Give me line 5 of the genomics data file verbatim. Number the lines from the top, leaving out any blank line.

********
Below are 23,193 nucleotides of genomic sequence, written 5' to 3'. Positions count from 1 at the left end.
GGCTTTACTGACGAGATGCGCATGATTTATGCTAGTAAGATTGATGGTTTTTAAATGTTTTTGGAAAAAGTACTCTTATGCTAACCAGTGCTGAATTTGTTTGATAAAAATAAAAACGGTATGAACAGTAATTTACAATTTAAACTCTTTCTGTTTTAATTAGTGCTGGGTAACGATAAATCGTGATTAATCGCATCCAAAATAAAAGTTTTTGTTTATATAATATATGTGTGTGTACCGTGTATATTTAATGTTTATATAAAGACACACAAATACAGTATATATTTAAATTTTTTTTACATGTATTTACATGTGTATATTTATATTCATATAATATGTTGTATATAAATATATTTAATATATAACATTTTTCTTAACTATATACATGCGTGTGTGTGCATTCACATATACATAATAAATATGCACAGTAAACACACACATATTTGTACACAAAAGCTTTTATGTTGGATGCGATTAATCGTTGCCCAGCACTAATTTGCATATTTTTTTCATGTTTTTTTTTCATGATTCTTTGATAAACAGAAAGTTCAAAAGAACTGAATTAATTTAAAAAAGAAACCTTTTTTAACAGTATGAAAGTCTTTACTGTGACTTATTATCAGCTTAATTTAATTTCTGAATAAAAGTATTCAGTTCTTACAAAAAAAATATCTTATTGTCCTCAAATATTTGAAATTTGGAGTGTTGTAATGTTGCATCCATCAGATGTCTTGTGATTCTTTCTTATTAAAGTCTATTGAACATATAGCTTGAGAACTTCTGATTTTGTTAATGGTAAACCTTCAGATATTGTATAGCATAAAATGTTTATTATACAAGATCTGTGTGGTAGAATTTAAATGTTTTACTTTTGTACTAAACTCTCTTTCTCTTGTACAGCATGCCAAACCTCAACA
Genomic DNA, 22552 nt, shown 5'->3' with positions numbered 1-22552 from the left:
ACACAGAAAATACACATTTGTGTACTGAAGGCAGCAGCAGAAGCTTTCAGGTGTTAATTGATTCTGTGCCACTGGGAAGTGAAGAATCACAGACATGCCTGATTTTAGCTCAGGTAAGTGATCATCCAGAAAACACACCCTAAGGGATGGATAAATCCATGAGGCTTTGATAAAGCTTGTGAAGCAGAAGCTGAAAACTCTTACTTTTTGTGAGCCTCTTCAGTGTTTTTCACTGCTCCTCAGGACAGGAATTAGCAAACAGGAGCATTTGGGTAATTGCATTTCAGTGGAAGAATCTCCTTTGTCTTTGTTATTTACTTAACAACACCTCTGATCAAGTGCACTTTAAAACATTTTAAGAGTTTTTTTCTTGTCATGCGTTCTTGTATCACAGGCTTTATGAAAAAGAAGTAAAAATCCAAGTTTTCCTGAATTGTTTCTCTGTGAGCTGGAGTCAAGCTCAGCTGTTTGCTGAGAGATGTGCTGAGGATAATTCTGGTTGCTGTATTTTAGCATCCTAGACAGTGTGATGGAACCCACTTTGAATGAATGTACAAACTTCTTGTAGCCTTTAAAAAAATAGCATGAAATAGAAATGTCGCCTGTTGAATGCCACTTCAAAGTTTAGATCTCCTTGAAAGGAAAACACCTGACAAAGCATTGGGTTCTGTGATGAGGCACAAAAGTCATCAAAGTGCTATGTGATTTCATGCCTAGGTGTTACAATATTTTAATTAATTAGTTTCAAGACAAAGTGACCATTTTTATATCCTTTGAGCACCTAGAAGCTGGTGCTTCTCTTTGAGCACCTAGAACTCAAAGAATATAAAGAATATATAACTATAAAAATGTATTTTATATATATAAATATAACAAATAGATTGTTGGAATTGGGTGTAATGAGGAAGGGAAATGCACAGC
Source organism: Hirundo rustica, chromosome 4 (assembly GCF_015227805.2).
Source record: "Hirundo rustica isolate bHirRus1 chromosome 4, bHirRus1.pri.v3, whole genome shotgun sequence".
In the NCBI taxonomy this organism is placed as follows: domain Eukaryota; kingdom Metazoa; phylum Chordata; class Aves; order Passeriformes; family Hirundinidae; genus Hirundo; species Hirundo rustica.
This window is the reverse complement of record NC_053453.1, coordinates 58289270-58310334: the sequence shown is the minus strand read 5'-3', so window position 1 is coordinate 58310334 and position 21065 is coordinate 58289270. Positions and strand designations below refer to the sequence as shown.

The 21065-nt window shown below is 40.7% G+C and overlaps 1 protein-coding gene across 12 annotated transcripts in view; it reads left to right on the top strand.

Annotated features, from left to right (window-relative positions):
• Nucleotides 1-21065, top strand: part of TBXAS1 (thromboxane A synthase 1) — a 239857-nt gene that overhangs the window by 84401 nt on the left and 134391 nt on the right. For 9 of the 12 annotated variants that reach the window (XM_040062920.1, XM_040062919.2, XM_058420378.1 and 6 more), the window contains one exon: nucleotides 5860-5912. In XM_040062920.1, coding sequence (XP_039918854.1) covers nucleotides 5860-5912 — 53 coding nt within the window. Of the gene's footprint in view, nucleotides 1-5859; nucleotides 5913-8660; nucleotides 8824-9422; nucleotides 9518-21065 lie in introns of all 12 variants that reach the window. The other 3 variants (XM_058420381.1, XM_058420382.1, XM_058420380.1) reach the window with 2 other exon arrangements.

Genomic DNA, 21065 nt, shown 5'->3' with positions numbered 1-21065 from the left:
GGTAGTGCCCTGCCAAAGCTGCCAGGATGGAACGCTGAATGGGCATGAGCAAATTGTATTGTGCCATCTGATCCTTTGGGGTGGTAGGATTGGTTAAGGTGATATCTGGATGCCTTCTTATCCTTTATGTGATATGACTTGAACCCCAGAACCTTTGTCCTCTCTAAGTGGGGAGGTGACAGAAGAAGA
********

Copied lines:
Source organism: Hirundo rustica, chromosome 4 (assembly GCF_015227805.2).